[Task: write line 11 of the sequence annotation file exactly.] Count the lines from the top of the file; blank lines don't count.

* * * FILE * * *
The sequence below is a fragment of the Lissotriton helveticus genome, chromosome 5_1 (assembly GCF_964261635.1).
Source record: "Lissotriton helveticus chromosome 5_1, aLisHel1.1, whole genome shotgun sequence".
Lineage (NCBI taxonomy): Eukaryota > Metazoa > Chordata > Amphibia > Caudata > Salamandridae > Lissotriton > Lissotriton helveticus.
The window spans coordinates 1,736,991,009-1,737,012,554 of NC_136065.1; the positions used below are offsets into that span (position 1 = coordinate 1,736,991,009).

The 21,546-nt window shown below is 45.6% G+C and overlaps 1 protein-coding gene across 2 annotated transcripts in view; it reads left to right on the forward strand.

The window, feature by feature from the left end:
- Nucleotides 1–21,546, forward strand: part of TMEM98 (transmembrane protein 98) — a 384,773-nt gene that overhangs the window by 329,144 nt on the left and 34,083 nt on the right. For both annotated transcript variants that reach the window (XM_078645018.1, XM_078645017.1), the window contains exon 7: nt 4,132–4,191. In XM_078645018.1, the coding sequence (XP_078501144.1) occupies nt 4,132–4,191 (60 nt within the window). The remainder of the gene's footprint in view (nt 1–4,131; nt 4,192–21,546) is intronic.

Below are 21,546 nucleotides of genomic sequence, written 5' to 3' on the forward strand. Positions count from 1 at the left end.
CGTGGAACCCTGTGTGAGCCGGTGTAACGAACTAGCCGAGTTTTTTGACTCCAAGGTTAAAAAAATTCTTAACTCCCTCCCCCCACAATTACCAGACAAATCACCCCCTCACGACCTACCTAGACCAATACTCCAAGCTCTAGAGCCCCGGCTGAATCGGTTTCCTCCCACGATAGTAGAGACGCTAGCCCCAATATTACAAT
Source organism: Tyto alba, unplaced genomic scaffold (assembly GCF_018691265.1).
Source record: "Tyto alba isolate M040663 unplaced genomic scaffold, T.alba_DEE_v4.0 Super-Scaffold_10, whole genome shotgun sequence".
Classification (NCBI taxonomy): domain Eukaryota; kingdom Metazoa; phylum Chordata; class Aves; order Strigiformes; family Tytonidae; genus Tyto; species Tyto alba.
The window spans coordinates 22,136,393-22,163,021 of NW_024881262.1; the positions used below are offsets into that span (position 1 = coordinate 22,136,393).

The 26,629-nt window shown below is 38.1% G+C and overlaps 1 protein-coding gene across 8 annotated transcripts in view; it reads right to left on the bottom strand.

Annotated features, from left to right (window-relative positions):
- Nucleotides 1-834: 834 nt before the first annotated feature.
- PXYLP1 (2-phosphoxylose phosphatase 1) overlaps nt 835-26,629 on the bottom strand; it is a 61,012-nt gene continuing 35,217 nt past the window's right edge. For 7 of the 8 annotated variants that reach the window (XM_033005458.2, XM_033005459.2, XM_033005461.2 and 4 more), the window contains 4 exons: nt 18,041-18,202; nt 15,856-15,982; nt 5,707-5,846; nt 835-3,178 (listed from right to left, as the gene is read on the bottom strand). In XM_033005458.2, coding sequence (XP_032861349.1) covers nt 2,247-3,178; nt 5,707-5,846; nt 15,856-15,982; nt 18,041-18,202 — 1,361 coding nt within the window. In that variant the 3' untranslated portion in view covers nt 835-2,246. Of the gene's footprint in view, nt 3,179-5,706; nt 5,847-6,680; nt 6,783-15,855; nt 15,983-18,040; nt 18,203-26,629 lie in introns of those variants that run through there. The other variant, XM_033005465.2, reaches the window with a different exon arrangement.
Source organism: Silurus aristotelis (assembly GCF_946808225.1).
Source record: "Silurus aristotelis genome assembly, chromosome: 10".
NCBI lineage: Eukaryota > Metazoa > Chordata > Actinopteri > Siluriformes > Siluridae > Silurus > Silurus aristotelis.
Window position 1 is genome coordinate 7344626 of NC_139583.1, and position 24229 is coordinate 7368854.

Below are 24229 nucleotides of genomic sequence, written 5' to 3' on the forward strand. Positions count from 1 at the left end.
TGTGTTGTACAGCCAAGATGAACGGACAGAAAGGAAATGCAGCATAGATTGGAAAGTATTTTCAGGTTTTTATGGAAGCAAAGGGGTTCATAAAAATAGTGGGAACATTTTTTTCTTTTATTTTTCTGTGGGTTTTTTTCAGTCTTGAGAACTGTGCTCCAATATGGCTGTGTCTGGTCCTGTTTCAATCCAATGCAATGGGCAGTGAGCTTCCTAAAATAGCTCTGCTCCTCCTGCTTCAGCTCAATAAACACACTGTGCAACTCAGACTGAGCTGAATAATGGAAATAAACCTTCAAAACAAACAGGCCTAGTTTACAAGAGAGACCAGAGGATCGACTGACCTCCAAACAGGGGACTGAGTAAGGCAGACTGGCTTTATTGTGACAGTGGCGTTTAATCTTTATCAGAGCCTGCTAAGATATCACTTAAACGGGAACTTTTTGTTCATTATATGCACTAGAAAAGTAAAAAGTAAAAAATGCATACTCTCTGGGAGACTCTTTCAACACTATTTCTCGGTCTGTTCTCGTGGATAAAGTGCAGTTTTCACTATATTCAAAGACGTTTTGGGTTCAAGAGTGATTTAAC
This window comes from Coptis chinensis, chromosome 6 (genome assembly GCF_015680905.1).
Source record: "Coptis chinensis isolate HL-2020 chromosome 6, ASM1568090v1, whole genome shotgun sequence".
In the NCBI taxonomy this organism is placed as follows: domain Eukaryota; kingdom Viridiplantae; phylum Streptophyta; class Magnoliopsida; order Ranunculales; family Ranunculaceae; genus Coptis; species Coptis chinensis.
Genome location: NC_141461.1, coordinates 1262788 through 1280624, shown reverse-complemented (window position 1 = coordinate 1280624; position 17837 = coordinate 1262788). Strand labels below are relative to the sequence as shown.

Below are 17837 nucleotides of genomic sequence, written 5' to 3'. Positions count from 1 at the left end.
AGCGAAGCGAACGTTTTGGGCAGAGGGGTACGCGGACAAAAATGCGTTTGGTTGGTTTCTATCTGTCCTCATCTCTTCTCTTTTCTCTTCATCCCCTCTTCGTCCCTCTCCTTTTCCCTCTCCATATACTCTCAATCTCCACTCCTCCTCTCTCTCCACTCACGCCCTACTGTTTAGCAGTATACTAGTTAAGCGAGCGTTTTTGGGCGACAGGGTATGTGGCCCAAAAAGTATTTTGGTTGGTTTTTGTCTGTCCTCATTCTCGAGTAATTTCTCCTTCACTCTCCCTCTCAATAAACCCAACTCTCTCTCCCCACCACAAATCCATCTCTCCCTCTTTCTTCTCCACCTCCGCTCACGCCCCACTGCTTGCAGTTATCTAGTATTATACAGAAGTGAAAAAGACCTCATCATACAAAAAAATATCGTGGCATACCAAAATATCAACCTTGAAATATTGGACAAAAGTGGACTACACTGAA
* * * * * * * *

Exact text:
Source record: "Tyto alba isolate M040663 unplaced genomic scaffold, T.alba_DEE_v4.0 Super-Scaffold_10, whole genome shotgun sequence".